COLUMBUS, Ohio - As a child, Jeffrey Anastasia was bright-eyed and full of hope. But when he was barely a teenager, he took his first steps toward addiction.
"About the age of 13, I started smoking weed and then drinking and obviously that led to other things for me," he said. "I eventually got hooked to opiates, and then, from there, I went to heroin."
And with the drug use came the crime.
"I’ve caught 56 misdemeanors, 7 DUIs, six felonies and 16 driving under suspensions," Anastasia said. "That’s all I used to know was jails and institutions."
His worst crime was actually featured on 10TV back in 2011. He robbed a Speedway while high on crack cocaine and opiates. And things only got worse from there.
"In 2014, I just wanted to die, I just gave up in life, I was just tired of not being a father, not being a husband, not being nothing," he said. "You know, my family gave up on me my dad didn’t talk to me, my brothers. I was homeless with a trash bag full of clothes in 2014."
That's when he found Maryhaven, an addiction recovery and mental health services facility in Columbus.
"My life today, it’s just incredible, I can’t explain it," he said. "But, you know, it’s from Maryhaven. I have so much gratitude for this place. This place saved my life."
Anastasia spent three months at Maryhaven, six months at House of Hope and several more months after that in sober living.
"I think as a man, you know, that was my biggest problem, you know, I had that ego where, I was a man, I didn’t need help, but all I can suggest to any man is reach out and ask for help, you know, there is hope," he said.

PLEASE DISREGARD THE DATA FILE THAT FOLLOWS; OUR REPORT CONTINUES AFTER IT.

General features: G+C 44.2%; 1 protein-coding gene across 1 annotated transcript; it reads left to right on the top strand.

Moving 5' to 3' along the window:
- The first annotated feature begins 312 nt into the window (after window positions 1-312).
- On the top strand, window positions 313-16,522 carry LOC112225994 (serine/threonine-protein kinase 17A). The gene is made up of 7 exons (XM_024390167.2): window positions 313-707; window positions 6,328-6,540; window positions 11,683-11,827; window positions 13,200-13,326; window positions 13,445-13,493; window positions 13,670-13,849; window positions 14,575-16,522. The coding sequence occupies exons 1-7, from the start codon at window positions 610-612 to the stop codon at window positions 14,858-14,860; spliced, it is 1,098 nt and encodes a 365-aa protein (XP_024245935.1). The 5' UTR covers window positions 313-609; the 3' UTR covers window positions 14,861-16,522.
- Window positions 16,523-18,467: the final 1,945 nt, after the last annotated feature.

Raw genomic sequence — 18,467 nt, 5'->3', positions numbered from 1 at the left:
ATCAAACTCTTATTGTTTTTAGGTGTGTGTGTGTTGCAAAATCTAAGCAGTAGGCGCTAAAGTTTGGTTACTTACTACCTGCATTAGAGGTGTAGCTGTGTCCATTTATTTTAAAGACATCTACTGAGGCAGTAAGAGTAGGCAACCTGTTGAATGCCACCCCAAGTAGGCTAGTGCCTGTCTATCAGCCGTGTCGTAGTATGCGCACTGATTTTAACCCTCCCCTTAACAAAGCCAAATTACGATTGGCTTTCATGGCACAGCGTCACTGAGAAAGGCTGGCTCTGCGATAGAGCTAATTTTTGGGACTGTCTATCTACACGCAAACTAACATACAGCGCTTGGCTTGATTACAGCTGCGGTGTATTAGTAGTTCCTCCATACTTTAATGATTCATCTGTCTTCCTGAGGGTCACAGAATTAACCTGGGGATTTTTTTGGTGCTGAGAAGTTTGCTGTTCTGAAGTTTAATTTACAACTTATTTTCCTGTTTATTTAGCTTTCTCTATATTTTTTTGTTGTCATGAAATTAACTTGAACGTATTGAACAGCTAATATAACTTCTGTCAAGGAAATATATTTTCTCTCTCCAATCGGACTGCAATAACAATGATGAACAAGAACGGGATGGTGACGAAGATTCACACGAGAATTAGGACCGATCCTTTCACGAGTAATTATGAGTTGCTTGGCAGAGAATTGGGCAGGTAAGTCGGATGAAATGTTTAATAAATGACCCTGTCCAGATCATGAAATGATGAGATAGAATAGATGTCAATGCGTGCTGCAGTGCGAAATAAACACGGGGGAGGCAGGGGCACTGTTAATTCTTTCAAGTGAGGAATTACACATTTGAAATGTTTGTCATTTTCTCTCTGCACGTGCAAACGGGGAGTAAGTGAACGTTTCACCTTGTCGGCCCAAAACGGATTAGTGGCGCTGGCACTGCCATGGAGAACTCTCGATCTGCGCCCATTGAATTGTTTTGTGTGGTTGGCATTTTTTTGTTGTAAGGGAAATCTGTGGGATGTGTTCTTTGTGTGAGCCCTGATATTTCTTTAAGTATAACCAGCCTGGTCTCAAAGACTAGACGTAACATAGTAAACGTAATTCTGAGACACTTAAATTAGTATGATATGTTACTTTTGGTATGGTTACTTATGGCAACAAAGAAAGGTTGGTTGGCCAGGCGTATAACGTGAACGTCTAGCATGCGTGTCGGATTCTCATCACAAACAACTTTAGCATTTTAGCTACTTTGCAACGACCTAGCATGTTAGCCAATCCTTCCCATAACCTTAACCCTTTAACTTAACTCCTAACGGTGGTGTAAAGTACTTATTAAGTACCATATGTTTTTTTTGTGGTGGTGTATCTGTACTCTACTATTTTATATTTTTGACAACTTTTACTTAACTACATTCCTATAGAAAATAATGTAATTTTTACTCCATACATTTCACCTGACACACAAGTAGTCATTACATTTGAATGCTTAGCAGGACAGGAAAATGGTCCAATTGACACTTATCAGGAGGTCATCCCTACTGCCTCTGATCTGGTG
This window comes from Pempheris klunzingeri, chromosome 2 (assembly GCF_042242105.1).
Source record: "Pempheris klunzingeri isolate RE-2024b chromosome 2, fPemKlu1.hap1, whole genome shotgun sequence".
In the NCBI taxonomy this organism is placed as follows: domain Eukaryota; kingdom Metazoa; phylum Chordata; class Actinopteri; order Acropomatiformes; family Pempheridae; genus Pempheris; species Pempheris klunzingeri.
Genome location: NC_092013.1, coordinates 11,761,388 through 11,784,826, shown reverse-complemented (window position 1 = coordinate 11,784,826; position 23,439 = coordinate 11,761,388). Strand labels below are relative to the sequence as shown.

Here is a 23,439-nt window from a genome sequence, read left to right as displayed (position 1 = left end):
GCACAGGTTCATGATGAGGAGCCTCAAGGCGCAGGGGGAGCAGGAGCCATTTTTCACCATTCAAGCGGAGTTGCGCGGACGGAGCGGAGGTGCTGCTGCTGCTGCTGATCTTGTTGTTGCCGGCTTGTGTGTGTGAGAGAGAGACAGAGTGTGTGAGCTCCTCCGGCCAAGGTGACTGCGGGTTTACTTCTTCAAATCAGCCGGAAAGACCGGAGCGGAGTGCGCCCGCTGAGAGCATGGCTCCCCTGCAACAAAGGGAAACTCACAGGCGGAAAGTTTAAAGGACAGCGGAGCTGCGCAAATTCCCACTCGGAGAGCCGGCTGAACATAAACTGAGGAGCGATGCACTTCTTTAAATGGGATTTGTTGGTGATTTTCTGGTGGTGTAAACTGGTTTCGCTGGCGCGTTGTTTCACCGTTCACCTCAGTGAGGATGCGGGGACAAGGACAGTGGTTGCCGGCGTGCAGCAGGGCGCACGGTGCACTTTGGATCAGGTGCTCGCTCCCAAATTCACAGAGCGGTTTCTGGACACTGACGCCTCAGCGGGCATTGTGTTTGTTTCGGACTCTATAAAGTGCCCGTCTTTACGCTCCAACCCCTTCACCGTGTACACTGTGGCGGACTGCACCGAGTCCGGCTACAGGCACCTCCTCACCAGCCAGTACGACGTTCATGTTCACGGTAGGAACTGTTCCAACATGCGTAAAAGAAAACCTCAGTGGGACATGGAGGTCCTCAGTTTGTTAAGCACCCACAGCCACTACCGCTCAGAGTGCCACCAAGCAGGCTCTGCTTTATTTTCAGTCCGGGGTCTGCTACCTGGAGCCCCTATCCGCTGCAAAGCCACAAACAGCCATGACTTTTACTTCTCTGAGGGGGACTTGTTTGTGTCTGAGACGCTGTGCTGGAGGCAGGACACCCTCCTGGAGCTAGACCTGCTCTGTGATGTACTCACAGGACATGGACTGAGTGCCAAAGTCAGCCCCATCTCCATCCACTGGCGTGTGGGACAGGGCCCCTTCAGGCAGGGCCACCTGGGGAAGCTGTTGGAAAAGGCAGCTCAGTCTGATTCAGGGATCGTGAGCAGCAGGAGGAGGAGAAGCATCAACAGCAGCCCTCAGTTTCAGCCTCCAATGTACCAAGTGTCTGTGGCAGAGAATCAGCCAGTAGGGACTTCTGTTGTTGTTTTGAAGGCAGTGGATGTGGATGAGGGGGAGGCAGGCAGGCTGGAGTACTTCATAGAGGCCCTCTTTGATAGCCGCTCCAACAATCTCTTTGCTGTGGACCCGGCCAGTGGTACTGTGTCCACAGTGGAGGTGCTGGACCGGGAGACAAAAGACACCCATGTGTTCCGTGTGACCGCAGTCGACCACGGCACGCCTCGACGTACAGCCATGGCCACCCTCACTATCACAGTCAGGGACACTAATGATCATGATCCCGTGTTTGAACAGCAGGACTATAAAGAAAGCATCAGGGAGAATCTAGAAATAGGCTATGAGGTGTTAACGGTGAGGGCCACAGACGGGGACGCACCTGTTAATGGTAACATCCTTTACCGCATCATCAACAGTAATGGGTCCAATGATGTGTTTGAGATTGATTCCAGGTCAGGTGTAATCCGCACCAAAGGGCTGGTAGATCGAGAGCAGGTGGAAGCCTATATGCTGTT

And hope is crucial in recovery. Nate Blake knows that personally. He's a peer recovery supporter at Maryhaven and a former client at Maryhaven.
"One of the things I like about my job is that I can have hope for others when they can’t have hope for themselves in that early part," he said. "And then once they are in the process, once they begin to make progress, then they are finding their own hope, and it’s a beautiful thing to see."
He certainly saw the change in himself and was grateful when his loved ones saw it, too.
"A lot of people lost hope in me, gave up on me, but a lot of others didn’t, and, thanks to those, I am now able to give back some of what I got when I was here, and I’m able to instill some of that hope in others who will then in the future go on to do the same," Blake said.
Anastasia is now 5.5 years sober, owns his own business and has a wife and children at home along with a church family.
"There is hope," he said. "Hold on, pain ends. Just reach out and ask for help. You know, you’re not alone. We do this together, we fight daily, on a daily basis just to live, but we do it together."
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